SpaceX “has been forward-leaning in providing information to support investigations and denying service” since Russia’s use of the terminals “became known several months ago,” Amanda Dory, acting undersecretary for policy, wrote Democratic Senator Elizabeth Warren this month in a letter obtained by the publication.

Dory added that about 1% of Starlink terminals in Ukraine were identified as illegitimate. In response, the U.S. successfully disabled the service of several hundred unauthorized terminals, according to Bloomberg

The Ukrainian National Guard (NSU) said its troops used an Igla man-portable air defense system (MANPADS) to shoot down a Russian Su-25 Frogfoot close-air support jet in Donetsk Oblast.

“Guardsman discovered” the jet “making a combat sortie,” NSU said Friday on its Telegram channel. “The combined calculation of Igla of the 31st brigade of the National Guard of Ukraine acted promptly and professionally. Su-25 attack aircraft was shot down by a well-aimed shot.” 

A shaky video posted by the NSU appeared to show the Frogfoot in the upper lefthand corner of the frame. A loud crack, apparently from the Igla is then heard, and seconds later a puff of black smoke in the sky was seen. After that, cheers erupted, apparently from the troops who fired the MANPADS.

To day, Russia has seen at least 42 of its Frogfoot variants destroyed and four damaged, according to the Oryx open-source tracking group. That number could be higher because Oryx only tabulates losses for which it has visual confirmation. The aircraft in the video below has yet to be added to the Oryx list.

As a Ukrainian assault group motored down a road inear Novobakhmutiva in Donetsk Oblast, it was lead by a U.S.-donated Bradley Fighting Vehicle. You can get a sense of why Ukrainians value them so much by watching it fire scores of rounds in 70 seconds from its Bushmaster M242 25 mm automatic cannon.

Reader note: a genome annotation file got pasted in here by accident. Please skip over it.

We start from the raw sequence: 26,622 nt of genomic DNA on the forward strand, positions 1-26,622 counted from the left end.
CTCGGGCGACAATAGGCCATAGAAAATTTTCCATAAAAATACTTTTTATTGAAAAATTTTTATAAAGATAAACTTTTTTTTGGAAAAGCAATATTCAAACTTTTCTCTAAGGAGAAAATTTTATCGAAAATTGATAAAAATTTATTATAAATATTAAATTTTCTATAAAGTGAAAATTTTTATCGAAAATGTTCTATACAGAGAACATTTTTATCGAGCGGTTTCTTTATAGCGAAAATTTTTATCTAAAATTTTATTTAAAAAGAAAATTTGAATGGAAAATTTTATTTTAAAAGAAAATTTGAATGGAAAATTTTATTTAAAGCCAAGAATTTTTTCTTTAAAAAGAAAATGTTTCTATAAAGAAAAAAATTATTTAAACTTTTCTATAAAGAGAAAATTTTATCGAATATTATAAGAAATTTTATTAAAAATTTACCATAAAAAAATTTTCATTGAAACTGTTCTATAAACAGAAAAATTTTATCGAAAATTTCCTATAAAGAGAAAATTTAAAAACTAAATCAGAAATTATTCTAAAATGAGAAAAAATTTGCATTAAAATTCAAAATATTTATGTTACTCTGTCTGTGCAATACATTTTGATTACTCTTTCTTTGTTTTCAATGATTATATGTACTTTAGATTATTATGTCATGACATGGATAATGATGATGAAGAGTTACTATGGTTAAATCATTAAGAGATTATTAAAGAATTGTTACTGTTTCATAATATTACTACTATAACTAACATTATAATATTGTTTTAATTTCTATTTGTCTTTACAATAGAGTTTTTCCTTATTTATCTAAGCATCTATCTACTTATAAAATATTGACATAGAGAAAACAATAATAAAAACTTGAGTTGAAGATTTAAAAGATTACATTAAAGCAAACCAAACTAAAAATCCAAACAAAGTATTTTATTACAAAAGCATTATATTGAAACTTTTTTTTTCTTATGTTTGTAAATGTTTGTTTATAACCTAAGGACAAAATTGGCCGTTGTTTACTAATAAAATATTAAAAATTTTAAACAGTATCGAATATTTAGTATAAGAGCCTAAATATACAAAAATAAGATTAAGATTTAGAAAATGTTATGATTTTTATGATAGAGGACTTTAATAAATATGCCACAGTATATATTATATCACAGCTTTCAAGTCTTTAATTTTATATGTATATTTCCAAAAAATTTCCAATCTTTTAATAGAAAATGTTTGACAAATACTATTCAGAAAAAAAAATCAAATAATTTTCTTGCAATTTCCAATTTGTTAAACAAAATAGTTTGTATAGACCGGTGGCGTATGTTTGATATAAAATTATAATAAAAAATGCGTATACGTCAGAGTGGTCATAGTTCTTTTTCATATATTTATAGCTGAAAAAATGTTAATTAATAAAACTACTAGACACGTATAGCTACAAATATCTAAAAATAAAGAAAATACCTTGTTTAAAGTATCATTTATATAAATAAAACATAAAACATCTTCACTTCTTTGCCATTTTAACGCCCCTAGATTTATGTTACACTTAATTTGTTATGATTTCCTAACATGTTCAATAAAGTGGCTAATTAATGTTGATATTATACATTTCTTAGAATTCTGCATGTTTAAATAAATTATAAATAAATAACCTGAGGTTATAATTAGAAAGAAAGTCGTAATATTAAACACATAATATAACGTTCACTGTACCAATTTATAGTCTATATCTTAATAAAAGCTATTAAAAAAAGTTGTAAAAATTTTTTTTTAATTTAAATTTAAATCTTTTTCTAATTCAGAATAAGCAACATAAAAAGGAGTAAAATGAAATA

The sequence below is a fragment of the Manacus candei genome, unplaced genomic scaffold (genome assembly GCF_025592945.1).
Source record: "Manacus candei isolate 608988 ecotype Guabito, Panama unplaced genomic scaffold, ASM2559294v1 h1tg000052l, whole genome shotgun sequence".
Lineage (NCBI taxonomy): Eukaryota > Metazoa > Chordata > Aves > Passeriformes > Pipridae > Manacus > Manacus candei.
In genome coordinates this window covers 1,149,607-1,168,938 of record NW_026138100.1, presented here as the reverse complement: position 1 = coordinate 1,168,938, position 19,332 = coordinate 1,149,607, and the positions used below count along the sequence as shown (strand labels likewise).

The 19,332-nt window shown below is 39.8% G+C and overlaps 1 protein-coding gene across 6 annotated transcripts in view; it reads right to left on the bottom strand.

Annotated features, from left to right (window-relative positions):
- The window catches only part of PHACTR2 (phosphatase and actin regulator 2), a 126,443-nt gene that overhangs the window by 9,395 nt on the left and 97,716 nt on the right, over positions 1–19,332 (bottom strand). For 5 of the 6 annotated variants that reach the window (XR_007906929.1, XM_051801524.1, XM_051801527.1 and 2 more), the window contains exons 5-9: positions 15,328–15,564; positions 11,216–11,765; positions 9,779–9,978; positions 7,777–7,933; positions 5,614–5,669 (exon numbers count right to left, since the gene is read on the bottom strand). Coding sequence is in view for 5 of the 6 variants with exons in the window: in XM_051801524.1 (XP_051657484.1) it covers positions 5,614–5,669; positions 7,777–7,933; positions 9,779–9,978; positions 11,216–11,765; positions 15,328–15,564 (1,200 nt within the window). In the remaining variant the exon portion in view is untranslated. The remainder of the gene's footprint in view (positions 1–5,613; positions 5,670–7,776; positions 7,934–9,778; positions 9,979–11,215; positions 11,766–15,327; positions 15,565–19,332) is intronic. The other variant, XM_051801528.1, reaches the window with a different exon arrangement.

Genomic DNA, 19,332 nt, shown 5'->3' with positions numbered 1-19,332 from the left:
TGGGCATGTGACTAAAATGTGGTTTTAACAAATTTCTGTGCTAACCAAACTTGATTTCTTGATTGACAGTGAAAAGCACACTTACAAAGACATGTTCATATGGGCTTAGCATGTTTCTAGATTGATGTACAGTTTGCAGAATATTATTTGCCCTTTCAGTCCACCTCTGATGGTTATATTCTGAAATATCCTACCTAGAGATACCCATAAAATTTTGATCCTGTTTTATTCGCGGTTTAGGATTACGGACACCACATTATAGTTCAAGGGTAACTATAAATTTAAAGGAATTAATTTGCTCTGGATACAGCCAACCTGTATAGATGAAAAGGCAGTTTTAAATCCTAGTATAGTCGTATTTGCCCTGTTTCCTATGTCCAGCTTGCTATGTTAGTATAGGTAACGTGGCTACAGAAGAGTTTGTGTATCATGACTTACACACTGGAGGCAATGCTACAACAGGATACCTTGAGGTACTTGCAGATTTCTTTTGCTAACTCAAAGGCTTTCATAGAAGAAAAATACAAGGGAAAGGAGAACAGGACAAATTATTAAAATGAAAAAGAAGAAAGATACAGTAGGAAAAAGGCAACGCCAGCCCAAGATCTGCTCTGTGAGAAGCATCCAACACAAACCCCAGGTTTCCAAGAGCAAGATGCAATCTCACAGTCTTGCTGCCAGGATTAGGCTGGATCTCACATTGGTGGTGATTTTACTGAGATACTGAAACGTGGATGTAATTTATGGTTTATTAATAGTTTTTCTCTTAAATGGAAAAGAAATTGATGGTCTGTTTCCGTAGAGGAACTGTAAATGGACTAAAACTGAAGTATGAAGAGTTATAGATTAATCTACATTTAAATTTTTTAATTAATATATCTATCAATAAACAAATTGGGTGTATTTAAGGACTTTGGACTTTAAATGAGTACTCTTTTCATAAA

One of Ukraine’s donated Sea King helicopters was recently spotted flying over a river in this video below.

The United Kingdom sent three WS-61 Sea King helicopters, plus 10,000 artillery rounds to Ukraine in November 2022. Germany donated six 50-year-old Sea King Mk41 helicopters to Ukraine in January. They have been used for search and rescue missions as well as reconnaissance operations over the Black Sea.

Ukraine has introduced a new First-Person View drone that can reportedly carry a TM-62 mine weighing nearly 21 pounds for a distance of about three miles.

It appears that Russian troops do not have a leave-no-soldier-behind doctrine. In this video below, three Russian soldiers are seen walking around by a drone. An FPV drone then comes into view, chasing one of the soldiers while his comrades scatter. It then strikes the soldier, badly wounding him. For a moment, one of his fellow troops comes over to apply a tourniquet, but then scurries away, leaving the injured soldier on the ground, covered in blood and unable to swat the flies buzzing around his bleeding wounds.

These Russian troops milling about an armored vehicle had a break interrupted by Ukrainian FPV drones that hit the truck and some of the men.

And finally, the body of a U.S. Army veteran killed last fall near Bakhmut has at long last been returned home, our colleagues at Task & Purpose write.

“The former U.S soldier was killed, his family was told, by a Russian drone strike amid fierce fighting around Bakhmut,” the publication reported. “Casualties were so high and the combat so intense, his family said, that initial efforts by his Ukrainian comrades to reach the body of the American and others from his unit ended in more casualties.”

As a U.S. soldier, “the American held an Army Military Occupational Speciality with significant and regular training in weapons and combat tactics,” Task noted. It did not name the veteran because so many families of those killed in the fighting there have been harassed.

More than 50 Americans have been killed in Ukraine since Russia launched its full-scale invasion of the country, most of which were U.S. military veterans,” according to a list compiled by Task & Purpose from open sources.

That’s it for now.

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Howard Altman Avatar

Howard Altman

Senior Staff Writer

Howard is a Senior Staff Writer for The War Zone, and a former Senior Managing Editor for Military Times. Prior to this, he covered military affairs for the Tampa Bay Times as a Senior Writer. Howard’s work has appeared in various publications including Yahoo News, RealClearDefense, and Air Force Times.